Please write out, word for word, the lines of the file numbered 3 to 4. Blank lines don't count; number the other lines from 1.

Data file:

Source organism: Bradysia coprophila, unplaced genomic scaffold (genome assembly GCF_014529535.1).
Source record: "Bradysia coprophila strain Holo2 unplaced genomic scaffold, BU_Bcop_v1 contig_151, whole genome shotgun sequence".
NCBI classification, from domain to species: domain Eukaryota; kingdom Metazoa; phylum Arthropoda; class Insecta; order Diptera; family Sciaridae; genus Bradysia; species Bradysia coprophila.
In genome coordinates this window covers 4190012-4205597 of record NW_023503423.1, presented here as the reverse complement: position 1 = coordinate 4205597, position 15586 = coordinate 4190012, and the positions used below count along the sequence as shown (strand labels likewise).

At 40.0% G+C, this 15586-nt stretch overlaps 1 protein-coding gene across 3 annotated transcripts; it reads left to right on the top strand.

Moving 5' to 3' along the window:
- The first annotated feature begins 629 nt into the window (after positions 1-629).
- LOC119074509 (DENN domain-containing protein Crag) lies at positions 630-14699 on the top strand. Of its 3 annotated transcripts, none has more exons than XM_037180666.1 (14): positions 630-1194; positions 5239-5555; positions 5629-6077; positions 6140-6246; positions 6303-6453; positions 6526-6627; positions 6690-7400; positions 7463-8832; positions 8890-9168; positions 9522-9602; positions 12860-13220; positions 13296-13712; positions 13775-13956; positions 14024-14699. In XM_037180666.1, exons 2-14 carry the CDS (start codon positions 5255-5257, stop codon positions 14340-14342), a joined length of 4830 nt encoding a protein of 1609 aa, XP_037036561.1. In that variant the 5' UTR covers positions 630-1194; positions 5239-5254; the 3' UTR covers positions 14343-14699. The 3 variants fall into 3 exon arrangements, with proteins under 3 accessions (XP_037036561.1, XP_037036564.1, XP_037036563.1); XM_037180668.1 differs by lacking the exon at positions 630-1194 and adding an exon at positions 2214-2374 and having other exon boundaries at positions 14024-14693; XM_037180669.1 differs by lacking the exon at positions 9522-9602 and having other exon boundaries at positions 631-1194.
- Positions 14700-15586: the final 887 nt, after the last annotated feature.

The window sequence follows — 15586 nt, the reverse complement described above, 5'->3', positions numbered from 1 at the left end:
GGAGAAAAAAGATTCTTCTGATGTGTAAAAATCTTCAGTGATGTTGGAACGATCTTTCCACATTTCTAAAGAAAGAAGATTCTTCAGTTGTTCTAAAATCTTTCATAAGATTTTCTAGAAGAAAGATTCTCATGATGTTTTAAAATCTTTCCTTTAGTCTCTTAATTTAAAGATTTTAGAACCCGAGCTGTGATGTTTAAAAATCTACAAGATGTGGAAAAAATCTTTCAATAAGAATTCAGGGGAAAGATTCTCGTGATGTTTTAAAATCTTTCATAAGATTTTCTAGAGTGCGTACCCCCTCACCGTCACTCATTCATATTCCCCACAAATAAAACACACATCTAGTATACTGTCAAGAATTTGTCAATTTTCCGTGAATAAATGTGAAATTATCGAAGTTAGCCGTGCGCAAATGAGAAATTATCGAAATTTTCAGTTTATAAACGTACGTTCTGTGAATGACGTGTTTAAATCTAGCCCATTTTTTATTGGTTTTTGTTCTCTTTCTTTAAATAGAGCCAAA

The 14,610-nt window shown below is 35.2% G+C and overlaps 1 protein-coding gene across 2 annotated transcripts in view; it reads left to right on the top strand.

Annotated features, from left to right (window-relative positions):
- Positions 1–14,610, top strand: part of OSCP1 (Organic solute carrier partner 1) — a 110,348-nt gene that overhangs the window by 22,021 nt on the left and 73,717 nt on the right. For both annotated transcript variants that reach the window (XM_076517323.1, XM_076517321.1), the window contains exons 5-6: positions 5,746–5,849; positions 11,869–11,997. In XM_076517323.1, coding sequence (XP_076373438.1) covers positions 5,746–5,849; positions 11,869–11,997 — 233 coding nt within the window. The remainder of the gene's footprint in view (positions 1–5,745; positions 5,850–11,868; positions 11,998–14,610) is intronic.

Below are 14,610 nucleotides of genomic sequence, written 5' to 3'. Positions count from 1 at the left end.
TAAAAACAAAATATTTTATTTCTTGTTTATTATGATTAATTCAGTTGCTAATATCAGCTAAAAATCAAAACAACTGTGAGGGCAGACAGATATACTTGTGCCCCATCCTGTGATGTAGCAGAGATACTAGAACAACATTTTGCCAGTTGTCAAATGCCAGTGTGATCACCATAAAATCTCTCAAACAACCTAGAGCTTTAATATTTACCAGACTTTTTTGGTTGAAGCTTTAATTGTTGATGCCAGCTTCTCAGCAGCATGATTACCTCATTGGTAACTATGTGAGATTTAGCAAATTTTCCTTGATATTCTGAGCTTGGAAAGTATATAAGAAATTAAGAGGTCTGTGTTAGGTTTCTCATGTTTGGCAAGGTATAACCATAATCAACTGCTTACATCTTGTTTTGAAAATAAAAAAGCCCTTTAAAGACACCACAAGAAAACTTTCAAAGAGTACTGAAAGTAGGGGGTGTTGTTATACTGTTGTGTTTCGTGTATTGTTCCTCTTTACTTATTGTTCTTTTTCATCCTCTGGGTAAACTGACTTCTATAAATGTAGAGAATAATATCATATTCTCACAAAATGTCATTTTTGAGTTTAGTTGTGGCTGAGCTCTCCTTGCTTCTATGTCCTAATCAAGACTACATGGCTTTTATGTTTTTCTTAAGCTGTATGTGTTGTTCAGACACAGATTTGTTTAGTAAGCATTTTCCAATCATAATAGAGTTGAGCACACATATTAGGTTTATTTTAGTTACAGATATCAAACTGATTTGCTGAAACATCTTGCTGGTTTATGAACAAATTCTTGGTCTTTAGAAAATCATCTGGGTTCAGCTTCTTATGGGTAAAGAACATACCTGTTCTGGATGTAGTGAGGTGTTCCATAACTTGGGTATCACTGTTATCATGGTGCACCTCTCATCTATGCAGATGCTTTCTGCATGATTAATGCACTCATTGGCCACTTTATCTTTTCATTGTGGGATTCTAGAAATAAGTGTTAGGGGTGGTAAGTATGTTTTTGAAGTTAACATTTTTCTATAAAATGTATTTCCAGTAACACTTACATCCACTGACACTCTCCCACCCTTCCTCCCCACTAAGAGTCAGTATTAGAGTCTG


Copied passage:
NCBI classification, from domain to species: domain Eukaryota; kingdom Metazoa; phylum Arthropoda; class Insecta; order Diptera; family Sciaridae; genus Bradysia; species Bradysia coprophila.
In genome coordinates this window covers 4190012-4205597 of record NW_023503423.1, presented here as the reverse complement: position 1 = coordinate 4205597, position 15586 = coordinate 4190012, and the positions used below count along the sequence as shown (strand labels likewise).